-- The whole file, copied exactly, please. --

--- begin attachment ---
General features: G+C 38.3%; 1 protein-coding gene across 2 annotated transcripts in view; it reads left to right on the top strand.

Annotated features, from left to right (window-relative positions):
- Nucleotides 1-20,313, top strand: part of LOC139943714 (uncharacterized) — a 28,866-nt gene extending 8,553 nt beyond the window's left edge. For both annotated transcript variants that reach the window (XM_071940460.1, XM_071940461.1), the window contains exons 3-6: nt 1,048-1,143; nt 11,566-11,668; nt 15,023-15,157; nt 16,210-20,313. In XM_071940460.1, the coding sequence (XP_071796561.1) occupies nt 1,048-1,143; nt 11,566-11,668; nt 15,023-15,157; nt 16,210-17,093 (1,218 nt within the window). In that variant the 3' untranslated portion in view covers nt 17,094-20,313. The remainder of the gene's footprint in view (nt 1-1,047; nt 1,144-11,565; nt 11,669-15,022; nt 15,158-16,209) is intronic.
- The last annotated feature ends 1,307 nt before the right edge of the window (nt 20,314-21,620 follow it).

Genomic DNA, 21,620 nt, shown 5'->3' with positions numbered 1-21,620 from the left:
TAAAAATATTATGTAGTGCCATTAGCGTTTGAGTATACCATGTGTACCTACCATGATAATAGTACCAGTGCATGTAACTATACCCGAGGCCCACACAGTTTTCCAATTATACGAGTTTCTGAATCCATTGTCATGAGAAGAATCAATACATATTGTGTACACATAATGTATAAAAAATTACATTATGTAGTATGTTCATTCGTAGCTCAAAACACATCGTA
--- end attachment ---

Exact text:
General features: G+C 38.3%; 1 protein-coding gene across 2 annotated transcripts in view; it reads left to right on the top strand.

Annotated features, from left to right (window-relative positions):
- Nucleotides 1-20,313, top strand: part of LOC139943714 (uncharacterized) — a 28,866-nt gene extending 8,553 nt beyond the window's left edge. For both annotated transcript variants that reach the window (XM_071940460.1, XM_071940461.1), the window contains exons 3-6: nt 1,048-1,143; nt 11,566-11,668; nt 15,023-15,157; nt 16,210-20,313. In XM_071940460.1, the coding sequence (XP_071796561.1) occupies nt 1,048-1,143; nt 11,566-11,668; nt 15,023-15,157; nt 16,210-17,093 (1,218 nt within the window). In that variant the 3' untranslated portion in view covers nt 17,094-20,313. The remainder of the gene's footprint in view (nt 1-1,047; nt 1,144-11,565; nt 11,669-15,022; nt 15,158-16,209) is intronic.
- The last annotated feature ends 1,307 nt before the right edge of the window (nt 20,314-21,620 follow it).

Genomic DNA, 21,620 nt, shown 5'->3' with positions numbered 1-21,620 from the left:
TAAAAATATTATGTAGTGCCATTAGCGTTTGAGTATACCATGTGTACCTACCATGATAATAGTACCAGTGCATGTAACTATACCCGAGGCCCACACAGTTTTCCAATTATACGAGTTTCTGAATCCATTGTCATGAGAAGAATCAATACATATTGTGTACACATAATGTATAAAAAATTACATTATGTAGTATGTTCATTCGTAGCTCAAAACACATCGTA